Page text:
• RECENT runs on seedlings from garden centres are also a sign that some people are hoping to become a little bit more self-sufficient in the coming months although they will have a bit of a wait to harvest the fruits (and vegetables) of their labour.

• HOMESCHOOL is all good fun says one Greenacre parent, at least until the ‘teacher’ gets stood down for drinking on the job and the students are suspended for fighting. “If nothing else this has highlighted how much of a pay rise our child care workers and teachers deserve,” she said. “After this is all over no-one will be arguing that they deserve to be treated with much more respect.”

• FORGET autonomous cars in the future, a Narwee resident wants to know why we can’t have automatic indicators on cars right now. “The number of cars turning without any indication at all is ridiculous,” he said. “It’s not that hard, and if you can’t find the indicator perhaps you shouldn’t be behind the wheel.”

• CALLING it ridiculous and disrespectful to elderly people, Stephanie, 74, of Milperra, must now shop daily at a Revesby supermarket because of new purchase limits. “I used to go with my son, or he would go, once a week to do my shopping,” she said. “I am on a walker and it is not easy for me to shop daily. I feel like I am being punished because of all of the hoarders who have emptied the shelves and it’s not fair.”

• A TORCH scribe also wants to know why some drivers swing out ever so slightly to the right when they are turning left (or visa versa) after nearly getting sideswiped by two separate cars on her journey into work. She swears she was entirely in her own lane in both cases when the other drivers moved across from theirs.

• UNIMPRESSED to see a pharmacy taking advantage of shortages of hand sanitiser by upping the price, a Revesby resident says he won’t be back. He said there was no price on the shelf and when he took a 450mL bottle of hand sanitiser to the till he was told it would cost $30. “I nearly fell over,” he said. We think some businesses would be wise to remember that this too shall pass and that shoppers have long memories.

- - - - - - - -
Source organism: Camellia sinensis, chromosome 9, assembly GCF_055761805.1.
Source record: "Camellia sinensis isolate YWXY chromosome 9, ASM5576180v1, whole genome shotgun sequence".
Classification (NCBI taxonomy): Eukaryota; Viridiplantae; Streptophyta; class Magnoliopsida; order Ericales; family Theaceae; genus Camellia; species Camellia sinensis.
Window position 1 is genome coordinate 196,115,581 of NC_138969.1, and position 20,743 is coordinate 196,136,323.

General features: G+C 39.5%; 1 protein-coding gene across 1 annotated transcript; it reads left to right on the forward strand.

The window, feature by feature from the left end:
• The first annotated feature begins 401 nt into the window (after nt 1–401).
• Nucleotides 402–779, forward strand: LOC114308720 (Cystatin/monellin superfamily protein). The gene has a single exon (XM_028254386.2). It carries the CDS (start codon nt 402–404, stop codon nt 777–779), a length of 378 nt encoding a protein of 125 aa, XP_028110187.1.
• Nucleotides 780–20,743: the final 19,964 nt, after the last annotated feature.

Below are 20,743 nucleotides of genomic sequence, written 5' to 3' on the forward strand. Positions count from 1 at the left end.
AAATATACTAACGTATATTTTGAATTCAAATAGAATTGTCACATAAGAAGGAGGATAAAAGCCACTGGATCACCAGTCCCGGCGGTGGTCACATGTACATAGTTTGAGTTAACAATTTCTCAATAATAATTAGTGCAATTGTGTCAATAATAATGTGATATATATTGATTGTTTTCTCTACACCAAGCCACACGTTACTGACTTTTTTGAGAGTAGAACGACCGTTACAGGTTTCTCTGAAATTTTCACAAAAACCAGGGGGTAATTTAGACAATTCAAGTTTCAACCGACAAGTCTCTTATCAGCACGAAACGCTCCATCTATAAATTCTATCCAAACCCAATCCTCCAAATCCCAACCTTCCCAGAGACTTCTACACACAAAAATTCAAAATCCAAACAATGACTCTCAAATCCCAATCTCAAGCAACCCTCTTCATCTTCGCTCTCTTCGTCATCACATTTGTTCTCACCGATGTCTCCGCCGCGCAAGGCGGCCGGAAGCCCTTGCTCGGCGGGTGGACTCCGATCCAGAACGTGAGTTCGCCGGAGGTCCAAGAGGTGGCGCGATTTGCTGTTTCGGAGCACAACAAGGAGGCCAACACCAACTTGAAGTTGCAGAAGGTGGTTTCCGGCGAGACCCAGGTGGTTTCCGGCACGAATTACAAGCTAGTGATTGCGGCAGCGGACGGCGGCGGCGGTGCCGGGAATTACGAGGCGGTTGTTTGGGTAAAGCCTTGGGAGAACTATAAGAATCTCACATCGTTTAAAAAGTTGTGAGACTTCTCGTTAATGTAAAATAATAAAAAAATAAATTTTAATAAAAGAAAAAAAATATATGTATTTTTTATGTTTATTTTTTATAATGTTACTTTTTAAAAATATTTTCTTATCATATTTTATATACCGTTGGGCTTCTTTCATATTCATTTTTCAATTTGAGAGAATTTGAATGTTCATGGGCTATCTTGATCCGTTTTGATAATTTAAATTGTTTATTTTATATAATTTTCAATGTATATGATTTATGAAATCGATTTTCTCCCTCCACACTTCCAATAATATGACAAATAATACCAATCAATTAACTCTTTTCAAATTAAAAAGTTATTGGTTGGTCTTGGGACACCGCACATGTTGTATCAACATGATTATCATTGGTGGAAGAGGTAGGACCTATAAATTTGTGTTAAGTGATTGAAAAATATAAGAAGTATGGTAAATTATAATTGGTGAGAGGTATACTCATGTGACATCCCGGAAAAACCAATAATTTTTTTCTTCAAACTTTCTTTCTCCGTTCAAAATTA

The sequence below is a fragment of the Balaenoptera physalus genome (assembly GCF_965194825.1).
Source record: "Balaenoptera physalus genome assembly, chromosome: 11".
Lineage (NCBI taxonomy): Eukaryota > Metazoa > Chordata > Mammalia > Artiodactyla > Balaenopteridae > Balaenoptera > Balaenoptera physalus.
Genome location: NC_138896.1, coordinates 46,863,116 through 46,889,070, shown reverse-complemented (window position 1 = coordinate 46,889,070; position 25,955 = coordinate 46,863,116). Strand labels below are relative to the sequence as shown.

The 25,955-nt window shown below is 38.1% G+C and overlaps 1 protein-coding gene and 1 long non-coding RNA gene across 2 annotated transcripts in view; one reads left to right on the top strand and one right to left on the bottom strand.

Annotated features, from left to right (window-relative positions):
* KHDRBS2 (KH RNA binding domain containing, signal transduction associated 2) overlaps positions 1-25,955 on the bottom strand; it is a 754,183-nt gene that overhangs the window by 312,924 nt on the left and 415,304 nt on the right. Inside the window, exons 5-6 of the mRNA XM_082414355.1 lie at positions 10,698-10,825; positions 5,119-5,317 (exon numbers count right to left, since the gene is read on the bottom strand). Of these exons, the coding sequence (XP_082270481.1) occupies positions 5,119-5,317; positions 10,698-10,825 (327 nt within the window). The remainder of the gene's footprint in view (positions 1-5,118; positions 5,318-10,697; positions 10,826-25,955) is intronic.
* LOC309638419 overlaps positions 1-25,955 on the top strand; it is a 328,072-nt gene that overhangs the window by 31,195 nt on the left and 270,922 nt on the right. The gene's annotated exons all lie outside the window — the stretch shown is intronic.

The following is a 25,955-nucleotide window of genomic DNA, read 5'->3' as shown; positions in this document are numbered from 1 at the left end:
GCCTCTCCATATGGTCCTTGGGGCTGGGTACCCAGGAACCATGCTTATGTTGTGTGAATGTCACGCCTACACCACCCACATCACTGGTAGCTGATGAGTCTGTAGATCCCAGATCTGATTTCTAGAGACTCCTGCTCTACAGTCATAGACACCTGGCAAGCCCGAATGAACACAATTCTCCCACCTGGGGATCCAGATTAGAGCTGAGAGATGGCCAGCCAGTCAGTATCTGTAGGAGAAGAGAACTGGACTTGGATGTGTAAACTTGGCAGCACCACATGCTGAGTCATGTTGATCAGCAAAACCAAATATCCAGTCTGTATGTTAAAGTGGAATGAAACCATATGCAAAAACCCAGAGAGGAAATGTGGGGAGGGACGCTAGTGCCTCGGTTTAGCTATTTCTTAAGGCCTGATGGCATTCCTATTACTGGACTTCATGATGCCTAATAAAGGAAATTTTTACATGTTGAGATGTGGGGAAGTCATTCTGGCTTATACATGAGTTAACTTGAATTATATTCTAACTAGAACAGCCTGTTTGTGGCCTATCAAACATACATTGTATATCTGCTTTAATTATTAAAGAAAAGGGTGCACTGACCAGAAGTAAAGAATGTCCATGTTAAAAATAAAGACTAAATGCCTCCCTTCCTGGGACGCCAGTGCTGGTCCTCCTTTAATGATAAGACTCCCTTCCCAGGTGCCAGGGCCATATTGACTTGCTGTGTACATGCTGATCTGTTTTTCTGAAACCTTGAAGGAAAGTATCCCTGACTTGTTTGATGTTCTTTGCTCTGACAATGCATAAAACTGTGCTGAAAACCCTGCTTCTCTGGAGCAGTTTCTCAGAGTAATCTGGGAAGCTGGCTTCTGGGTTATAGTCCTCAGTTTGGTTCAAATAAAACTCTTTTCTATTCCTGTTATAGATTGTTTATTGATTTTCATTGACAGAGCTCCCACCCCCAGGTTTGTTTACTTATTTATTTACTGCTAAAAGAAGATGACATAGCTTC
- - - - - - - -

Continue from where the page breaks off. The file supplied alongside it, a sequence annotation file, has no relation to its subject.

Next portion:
• ASKING when is the madness going to end, a caller said the designated early hour for seniors to do their supermarket shopping was not working. “Apart from those seniors being disadvantaged that can’t get there that early because they rely on carers turning up or transport via the community transport bus, the rest of us turning up the normal opening time, find there is nothing left,” he said. “One day last week at a major local supermarket, just after 9am, there were just three packets of frozen peas, frozen french fries and a packet of frozen potato – everything else was gone – so this is obviously not the solution.”

• WANTING to warn others, a Greenacre reader got a call from the ‘NBN’ threatening to cut off his phone in 24 hours if he did not push number 1 on his phone. “I did so, and a foreign sounding man started asking for my details like my birth date and address,” our reader said. “I got a bad feeling as I knew the next question would be for my account details and I said to him, I don’t believe you’re from the NBN and he immediately hung up. I then contacted my provider Optus and they said the NBN never call and only send letters. The police have since confirmed it was a scam.”